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First ever NHS drug to treat alopecia could be a ‘monumental day’ for severe hair loss sufferers

Ritlecitinib, a medication to treat people with severe hair loss has been recommended for NHS use for the first time

A medicine for severe hair loss, or alopecia, could be offered by the NHS for the first time. Ritlecitinib, a tablet that is taken once a day, has been recommended by the National Institute for Health and Care Excellence (NICE) for NHS use for treating severe alopecia, which according to NICE ‘could help up to 14,000 people in England.’

‘Our committee heard how severe alopecia areata can have a significant impact on people’s health and quality of life. I’m delighted that we are now able to recommend this innovative treatment, the first time a medicine for severe alopecia areata has been recommended by NICE for use in the NHS,’ said Helen Knight, director of the medicines evaluation at NICE.

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Alopecia areata affects roughly 400,000 people across the UK at any point in their life. It is an autoimmune disease in which a person’s immune system mistakes their hair follicles as a foreign body and attacks them.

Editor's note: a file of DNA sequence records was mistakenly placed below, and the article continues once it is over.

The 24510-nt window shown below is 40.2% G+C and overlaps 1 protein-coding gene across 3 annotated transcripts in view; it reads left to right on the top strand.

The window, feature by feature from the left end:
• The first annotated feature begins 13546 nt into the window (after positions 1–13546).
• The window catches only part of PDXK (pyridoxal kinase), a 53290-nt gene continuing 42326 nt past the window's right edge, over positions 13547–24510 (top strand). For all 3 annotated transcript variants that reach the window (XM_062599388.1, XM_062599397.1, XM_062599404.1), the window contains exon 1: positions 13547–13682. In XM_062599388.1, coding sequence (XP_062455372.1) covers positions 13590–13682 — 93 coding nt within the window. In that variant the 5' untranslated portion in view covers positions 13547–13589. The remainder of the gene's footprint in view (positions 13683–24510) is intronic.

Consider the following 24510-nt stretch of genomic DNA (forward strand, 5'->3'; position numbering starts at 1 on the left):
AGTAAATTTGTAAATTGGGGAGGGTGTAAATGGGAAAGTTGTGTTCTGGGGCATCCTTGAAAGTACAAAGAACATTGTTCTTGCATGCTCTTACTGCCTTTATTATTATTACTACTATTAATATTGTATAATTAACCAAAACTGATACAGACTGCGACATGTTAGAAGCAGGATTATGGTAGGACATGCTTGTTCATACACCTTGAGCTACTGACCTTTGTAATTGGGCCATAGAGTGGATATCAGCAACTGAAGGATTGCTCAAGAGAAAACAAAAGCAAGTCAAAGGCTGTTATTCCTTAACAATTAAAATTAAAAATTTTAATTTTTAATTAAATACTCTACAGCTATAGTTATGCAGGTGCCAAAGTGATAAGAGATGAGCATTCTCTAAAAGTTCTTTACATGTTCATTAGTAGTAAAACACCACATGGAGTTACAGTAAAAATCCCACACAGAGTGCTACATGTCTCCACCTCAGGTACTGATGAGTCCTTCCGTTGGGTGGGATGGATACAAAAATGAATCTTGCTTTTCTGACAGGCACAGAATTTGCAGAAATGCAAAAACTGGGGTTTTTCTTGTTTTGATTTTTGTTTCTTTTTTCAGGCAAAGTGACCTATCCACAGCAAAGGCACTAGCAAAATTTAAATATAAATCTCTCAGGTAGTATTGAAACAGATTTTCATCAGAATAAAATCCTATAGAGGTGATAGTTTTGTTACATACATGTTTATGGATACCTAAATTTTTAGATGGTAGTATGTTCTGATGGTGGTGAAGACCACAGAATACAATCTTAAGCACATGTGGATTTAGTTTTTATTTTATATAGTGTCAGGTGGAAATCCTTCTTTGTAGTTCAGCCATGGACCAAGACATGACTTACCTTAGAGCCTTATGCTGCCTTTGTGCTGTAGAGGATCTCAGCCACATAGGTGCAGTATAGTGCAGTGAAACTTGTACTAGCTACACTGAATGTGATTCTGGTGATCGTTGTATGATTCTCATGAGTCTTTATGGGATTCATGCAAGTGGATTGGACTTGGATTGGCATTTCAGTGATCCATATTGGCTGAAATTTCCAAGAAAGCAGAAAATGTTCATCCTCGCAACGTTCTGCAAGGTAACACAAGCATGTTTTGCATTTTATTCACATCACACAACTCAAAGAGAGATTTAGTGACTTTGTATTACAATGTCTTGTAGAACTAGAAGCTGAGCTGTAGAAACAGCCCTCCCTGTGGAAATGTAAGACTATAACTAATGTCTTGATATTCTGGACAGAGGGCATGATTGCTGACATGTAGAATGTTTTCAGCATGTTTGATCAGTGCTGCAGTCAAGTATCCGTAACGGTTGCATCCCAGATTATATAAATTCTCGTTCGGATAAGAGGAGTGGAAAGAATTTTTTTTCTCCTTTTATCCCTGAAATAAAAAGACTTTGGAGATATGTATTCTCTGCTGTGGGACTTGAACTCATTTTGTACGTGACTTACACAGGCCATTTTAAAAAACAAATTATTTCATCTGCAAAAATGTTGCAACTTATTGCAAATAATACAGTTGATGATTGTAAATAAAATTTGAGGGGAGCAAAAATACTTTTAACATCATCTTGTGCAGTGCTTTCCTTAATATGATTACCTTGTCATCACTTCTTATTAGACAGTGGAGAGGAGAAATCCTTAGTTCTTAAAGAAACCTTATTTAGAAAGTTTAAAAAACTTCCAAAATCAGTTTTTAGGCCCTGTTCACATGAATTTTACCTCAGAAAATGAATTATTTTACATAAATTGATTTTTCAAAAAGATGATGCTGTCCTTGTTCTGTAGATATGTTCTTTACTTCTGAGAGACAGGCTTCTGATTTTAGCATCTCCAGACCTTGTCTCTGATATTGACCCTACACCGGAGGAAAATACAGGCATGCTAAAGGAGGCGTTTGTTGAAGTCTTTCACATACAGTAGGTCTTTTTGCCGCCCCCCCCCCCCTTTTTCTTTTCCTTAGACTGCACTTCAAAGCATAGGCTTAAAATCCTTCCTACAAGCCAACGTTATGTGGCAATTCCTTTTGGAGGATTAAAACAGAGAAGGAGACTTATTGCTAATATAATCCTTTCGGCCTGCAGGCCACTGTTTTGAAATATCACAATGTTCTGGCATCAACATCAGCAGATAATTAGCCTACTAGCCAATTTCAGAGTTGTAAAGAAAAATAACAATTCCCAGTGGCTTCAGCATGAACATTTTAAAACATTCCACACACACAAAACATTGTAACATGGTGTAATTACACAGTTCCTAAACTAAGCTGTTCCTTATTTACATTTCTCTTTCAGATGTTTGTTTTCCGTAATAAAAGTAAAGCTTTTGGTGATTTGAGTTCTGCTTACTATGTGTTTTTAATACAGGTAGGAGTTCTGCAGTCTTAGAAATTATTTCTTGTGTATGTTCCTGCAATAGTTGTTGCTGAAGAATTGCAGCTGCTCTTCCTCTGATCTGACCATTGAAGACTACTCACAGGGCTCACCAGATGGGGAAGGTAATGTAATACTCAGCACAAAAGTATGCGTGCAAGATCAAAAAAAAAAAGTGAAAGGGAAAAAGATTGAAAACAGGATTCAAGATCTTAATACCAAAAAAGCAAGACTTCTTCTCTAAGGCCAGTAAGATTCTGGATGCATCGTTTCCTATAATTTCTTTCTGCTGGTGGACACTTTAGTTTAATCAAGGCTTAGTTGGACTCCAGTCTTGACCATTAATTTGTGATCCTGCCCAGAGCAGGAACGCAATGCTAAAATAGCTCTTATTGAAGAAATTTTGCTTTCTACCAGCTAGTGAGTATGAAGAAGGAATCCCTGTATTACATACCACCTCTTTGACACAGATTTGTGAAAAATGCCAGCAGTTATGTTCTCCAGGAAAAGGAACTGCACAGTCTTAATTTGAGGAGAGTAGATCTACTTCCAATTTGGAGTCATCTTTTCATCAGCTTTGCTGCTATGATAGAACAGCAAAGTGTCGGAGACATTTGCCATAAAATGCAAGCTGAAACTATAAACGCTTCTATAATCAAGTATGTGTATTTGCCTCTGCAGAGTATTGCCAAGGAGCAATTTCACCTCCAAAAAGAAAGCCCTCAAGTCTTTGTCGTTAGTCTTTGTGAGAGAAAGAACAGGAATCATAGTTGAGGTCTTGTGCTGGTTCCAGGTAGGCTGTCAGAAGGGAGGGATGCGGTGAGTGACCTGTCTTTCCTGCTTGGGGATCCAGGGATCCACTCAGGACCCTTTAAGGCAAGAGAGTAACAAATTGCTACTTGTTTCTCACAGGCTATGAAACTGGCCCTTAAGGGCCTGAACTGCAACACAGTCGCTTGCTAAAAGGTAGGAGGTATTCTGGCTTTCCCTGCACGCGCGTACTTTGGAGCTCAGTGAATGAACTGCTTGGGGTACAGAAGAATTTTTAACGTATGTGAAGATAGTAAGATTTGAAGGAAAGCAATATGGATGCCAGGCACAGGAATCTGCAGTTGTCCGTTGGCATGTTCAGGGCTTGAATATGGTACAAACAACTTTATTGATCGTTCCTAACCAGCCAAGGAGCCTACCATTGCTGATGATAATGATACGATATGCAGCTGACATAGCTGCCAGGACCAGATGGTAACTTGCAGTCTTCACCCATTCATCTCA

In severe cases, hair is lost from across the body. Lack of hair on parts of the body other than the scalp, including eyelashes and eyebrows, nasal hair, and hair on the skin leaves people more vulnerable to infections and reduces their ability to regulate their body temperature.

The drug Ritlecitinib, which is licensed to give to people aged 12 and over reduces the enzymes that cause inflammation and hair loss at the follicle, and improves hair growth.

Sue Schilling, the chief executive of Alopecia UK commended this move, saying the availability of a licensed drug for treating alopecia is a ‘monumental day for the alopecia areata community,’ but noted there were still critical issues to be addressed.

‘For far too long, patients with alopecia areata have gone without a licensed treatment option available via NHS pathways. If new treatments are only available privately, it becomes a case of the haves and the have nots. This latest NICE recommendation will go some way to address this,’ said Ms Schilling.

However, she added that the alopecia community still faces ‘substantial barriers including difficulties in getting a dermatology referral from their GP, unacceptable dermatology waiting times, and even some NHS trusts making the decision not to allow dermatology appointments for alopecia patients.’

Ms Schilling said ‘there is no longer the excuse of there being no licensed treatment available,’ and urged key decision-makers within the NHS to keep referral pathways open for patients with alopecia areata.